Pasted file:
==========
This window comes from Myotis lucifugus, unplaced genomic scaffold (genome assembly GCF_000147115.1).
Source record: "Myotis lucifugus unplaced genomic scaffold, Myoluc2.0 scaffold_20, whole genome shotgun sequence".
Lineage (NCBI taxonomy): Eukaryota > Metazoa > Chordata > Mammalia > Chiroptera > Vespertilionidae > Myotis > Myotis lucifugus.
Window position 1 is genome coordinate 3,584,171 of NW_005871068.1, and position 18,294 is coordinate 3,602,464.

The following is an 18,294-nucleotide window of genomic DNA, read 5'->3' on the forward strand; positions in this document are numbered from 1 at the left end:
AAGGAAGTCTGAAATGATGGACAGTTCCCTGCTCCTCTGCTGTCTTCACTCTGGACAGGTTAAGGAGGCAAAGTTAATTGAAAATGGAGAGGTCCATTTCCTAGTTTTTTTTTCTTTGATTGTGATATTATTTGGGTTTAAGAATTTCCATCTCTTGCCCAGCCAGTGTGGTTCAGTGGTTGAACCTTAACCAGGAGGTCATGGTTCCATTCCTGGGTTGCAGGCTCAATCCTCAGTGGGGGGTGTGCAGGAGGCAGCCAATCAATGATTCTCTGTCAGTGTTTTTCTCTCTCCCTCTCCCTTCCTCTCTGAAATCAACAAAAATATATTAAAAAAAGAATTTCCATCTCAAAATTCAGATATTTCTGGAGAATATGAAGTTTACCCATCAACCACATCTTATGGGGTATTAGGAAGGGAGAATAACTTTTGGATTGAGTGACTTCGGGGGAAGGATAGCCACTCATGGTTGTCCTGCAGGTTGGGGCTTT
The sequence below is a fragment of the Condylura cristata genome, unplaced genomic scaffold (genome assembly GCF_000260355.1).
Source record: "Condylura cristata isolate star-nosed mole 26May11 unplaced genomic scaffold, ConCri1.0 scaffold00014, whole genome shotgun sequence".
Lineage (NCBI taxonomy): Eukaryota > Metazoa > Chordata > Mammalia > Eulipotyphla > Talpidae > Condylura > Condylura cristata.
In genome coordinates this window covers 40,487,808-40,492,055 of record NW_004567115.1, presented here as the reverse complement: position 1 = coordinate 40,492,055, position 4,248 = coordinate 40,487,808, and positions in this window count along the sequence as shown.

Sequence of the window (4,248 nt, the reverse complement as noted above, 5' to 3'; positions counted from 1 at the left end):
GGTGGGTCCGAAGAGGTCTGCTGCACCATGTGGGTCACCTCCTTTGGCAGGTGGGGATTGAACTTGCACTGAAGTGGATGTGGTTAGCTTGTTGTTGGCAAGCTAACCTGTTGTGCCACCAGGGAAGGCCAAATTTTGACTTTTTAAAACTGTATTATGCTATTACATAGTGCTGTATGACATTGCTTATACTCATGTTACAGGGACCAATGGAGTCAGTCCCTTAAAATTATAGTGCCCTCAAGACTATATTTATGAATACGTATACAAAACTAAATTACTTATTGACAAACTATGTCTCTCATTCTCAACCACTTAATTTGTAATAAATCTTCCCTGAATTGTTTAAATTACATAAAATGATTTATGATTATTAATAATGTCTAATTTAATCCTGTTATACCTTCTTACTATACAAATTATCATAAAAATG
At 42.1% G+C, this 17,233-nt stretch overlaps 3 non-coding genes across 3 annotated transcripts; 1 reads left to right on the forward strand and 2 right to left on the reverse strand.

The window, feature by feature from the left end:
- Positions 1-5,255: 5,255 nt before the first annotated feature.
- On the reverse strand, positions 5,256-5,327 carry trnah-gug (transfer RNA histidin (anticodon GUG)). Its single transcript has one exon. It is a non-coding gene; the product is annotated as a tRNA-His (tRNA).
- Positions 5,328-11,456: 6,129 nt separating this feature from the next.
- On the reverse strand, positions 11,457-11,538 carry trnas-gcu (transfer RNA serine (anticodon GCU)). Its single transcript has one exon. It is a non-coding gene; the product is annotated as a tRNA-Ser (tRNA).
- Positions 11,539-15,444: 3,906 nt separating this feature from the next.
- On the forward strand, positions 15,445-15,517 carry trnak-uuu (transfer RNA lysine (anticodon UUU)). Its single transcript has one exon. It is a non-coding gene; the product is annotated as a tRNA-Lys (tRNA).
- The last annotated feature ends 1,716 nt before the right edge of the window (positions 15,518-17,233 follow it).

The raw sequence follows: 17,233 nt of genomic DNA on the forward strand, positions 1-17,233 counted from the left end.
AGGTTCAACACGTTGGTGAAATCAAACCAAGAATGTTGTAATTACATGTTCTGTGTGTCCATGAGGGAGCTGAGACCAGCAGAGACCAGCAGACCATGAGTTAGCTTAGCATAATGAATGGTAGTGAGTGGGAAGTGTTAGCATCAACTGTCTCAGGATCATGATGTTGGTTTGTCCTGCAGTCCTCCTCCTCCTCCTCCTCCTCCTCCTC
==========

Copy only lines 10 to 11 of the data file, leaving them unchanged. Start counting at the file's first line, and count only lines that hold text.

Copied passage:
In genome coordinates this window covers 40,487,808-40,492,055 of record NW_004567115.1, presented here as the reverse complement: position 1 = coordinate 40,492,055, position 4,248 = coordinate 40,487,808, and positions in this window count along the sequence as shown.

Sequence of the window (4,248 nt, the reverse complement as noted above, 5' to 3'; positions counted from 1 at the left end):